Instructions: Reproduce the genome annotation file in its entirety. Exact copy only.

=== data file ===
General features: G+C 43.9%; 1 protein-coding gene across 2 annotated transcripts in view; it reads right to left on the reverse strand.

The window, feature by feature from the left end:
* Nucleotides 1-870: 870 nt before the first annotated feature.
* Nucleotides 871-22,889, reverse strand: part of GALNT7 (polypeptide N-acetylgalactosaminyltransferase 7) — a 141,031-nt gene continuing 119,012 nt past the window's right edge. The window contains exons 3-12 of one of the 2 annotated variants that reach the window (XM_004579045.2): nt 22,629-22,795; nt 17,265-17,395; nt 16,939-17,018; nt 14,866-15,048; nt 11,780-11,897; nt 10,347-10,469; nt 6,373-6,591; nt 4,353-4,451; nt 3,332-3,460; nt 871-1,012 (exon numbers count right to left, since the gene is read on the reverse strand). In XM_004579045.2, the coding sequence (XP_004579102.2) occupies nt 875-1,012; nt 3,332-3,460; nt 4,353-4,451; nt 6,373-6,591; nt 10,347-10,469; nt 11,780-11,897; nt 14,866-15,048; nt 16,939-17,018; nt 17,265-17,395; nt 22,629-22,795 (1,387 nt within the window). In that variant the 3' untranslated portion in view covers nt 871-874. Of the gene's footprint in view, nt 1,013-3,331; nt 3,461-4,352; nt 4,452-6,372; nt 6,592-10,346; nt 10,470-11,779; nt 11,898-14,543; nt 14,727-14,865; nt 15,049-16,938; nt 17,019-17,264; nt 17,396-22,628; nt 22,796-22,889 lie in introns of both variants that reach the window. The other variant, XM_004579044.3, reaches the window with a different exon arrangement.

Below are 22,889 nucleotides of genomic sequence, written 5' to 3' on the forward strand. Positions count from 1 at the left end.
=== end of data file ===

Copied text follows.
General features: G+C 43.9%; 1 protein-coding gene across 2 annotated transcripts in view; it reads right to left on the reverse strand.

The window, feature by feature from the left end:
* Nucleotides 1-870: 870 nt before the first annotated feature.
* Nucleotides 871-22,889, reverse strand: part of GALNT7 (polypeptide N-acetylgalactosaminyltransferase 7) — a 141,031-nt gene continuing 119,012 nt past the window's right edge. The window contains exons 3-12 of one of the 2 annotated variants that reach the window (XM_004579045.2): nt 22,629-22,795; nt 17,265-17,395; nt 16,939-17,018; nt 14,866-15,048; nt 11,780-11,897; nt 10,347-10,469; nt 6,373-6,591; nt 4,353-4,451; nt 3,332-3,460; nt 871-1,012 (exon numbers count right to left, since the gene is read on the reverse strand). In XM_004579045.2, the coding sequence (XP_004579102.2) occupies nt 875-1,012; nt 3,332-3,460; nt 4,353-4,451; nt 6,373-6,591; nt 10,347-10,469; nt 11,780-11,897; nt 14,866-15,048; nt 16,939-17,018; nt 17,265-17,395; nt 22,629-22,795 (1,387 nt within the window). In that variant the 3' untranslated portion in view covers nt 871-874. Of the gene's footprint in view, nt 1,013-3,331; nt 3,461-4,352; nt 4,452-6,372; nt 6,592-10,346; nt 10,470-11,779; nt 11,898-14,543; nt 14,727-14,865; nt 15,049-16,938; nt 17,019-17,264; nt 17,396-22,628; nt 22,796-22,889 lie in introns of both variants that reach the window. The other variant, XM_004579044.3, reaches the window with a different exon arrangement.

Below are 22,889 nucleotides of genomic sequence, written 5' to 3' on the forward strand. Positions count from 1 at the left end.